Chapter 12: Pharmacotherapy of the Epilepsies
A 28-year-old man is being treated with phenytoin for tonic-clonic seizures. His drug plasma concentration is in the low therapeutic range and he is still having occasional seizures. His dose is increased slightly. Within 2 weeks he is ataxic, lethargic, and has nystagmus. A repeat of his plasma concentration shows that he is now slightly above the upper limit of the therapeutic range. The reason for the dramatic rise in his plasma concentration following a modest increase in his dose is most likely because of
c. nonlinear elimination.
e. poor GI absorption of Ca2+.
Answer is c. Phenytoin is one of the few drugs for which the rate of elimination varies as a function of its concentration (ie, the rate is nonlinear). The plasma t1/2 of phenytoin ranges between 6 and 24 hours at plasma concentrations below 10 μg/mL but increases with higher concentrations; as a result, plasma drug concentration increases disproportionately as dosage is increased, even with small adjustments for levels near the therapeutic range.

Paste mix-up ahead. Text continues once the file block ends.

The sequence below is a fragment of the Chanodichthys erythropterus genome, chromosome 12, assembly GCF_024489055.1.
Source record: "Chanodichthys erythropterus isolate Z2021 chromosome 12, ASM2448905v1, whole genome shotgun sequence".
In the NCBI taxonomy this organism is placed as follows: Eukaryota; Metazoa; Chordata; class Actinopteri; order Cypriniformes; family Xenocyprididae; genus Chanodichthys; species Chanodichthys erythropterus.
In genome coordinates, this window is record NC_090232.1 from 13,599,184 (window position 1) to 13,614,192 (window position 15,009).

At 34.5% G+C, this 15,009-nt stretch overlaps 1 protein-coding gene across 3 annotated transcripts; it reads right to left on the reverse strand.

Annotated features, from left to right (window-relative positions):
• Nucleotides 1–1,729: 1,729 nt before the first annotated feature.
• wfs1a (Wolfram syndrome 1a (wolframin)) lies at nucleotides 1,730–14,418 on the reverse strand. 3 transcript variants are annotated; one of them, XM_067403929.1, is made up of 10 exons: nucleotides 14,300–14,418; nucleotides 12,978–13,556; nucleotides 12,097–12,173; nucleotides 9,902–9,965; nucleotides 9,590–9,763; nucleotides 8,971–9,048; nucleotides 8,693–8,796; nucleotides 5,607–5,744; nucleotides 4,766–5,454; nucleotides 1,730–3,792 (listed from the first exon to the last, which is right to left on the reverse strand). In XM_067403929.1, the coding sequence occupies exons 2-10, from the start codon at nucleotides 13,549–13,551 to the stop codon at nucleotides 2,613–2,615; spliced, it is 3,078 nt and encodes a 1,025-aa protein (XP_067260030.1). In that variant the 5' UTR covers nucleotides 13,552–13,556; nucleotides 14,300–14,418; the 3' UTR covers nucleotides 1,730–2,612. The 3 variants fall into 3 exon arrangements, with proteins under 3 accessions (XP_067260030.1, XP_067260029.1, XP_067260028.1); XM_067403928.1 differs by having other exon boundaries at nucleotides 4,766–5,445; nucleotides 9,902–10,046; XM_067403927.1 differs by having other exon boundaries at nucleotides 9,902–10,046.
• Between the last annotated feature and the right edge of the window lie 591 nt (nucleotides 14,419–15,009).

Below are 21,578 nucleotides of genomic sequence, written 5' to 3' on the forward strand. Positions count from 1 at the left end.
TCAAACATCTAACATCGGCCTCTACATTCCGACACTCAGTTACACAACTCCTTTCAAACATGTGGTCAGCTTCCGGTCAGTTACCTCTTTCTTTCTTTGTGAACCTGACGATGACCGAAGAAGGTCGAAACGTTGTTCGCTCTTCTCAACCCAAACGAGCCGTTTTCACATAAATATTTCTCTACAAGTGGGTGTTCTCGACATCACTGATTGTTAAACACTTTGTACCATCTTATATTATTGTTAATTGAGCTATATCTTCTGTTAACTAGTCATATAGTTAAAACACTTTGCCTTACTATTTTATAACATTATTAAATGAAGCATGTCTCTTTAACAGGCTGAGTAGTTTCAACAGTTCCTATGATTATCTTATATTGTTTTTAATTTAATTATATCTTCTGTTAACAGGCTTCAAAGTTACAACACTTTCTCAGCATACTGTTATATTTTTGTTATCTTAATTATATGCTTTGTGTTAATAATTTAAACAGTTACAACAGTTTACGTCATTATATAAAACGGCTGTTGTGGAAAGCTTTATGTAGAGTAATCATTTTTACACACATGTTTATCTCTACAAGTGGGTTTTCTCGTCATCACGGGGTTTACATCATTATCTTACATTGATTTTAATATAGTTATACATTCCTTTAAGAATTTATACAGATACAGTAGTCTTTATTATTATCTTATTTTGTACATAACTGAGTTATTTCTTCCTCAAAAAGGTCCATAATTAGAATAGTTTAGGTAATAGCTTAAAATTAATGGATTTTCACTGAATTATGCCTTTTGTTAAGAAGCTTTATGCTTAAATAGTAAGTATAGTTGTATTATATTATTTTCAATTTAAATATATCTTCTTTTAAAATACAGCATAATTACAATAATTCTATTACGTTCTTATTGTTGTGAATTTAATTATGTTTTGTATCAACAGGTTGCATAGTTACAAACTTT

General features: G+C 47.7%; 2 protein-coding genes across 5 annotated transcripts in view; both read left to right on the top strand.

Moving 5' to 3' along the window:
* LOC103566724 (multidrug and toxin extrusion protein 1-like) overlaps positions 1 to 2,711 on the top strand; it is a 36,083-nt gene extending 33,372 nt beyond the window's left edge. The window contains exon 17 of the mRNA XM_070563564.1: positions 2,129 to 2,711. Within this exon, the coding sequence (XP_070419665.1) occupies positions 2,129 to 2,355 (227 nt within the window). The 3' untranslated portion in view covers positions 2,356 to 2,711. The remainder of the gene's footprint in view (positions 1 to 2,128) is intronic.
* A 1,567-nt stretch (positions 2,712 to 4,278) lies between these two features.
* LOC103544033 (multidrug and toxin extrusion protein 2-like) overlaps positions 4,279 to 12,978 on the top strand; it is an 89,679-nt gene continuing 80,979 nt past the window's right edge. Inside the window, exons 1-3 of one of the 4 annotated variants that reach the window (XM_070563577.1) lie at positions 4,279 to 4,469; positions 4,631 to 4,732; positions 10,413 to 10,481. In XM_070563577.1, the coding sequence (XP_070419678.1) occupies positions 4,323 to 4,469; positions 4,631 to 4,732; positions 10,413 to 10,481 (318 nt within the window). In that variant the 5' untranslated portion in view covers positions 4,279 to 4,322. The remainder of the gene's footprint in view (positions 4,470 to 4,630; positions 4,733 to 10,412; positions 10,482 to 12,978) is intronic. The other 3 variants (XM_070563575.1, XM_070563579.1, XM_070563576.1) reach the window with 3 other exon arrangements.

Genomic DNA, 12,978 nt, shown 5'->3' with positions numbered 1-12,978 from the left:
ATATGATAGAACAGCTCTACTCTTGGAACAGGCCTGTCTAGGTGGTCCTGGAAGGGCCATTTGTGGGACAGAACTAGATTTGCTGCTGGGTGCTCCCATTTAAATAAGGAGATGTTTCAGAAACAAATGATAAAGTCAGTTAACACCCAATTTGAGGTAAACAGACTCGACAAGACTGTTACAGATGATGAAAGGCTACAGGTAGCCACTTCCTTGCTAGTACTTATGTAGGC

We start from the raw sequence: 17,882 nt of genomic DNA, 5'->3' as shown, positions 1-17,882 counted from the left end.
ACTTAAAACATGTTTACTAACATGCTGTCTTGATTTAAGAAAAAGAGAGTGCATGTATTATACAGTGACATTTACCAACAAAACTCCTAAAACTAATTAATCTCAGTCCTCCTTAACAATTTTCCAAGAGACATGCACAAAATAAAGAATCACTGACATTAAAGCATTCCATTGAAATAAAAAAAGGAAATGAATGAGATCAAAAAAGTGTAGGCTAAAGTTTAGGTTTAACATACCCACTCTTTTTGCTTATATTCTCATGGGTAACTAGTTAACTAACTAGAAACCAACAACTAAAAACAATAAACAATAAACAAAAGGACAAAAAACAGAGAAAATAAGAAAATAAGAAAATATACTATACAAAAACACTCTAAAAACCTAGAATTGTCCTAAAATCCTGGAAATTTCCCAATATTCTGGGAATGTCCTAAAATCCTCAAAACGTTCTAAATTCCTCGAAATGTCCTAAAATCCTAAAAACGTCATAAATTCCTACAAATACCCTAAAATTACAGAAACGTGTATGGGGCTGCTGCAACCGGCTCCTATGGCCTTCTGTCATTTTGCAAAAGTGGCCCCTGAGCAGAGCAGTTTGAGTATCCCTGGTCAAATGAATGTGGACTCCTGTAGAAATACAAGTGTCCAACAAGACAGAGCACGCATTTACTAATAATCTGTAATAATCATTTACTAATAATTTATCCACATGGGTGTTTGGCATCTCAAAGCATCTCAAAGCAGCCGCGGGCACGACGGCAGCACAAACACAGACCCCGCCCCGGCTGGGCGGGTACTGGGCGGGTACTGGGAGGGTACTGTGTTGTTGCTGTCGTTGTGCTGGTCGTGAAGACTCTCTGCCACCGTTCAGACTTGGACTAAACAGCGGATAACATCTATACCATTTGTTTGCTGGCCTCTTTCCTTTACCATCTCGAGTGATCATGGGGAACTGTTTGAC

A 34-year-old woman is being treated with carbamazepine for complex partial seizures. Carbamazepine is metabolized to an active metabolite, the
a. 10,11-epoxide metabolite.
e. para-hydroxy-phenyl metabolite.
Answer is a. The predominant pathway of metabolism in humans involves conversion to the 10,11-epoxide. This metabolite is as active as the parent compound in various animal models, and its concentrations in plasma and brain may reach 50% of those of carbamazepine, especially during the concurrent administration of phenytoin or phenobarbital.
A 19-year-old woman is being treated with ethosuximide, most likely for which type of seizure?
Answer is d. Ethosuximide is effective against absence seizures but not partial or tonic-clonic seizures.
A 29-year-old woman is being treated with valproic acid for simple partial seizures. She is at risk for developing a rise in her plasma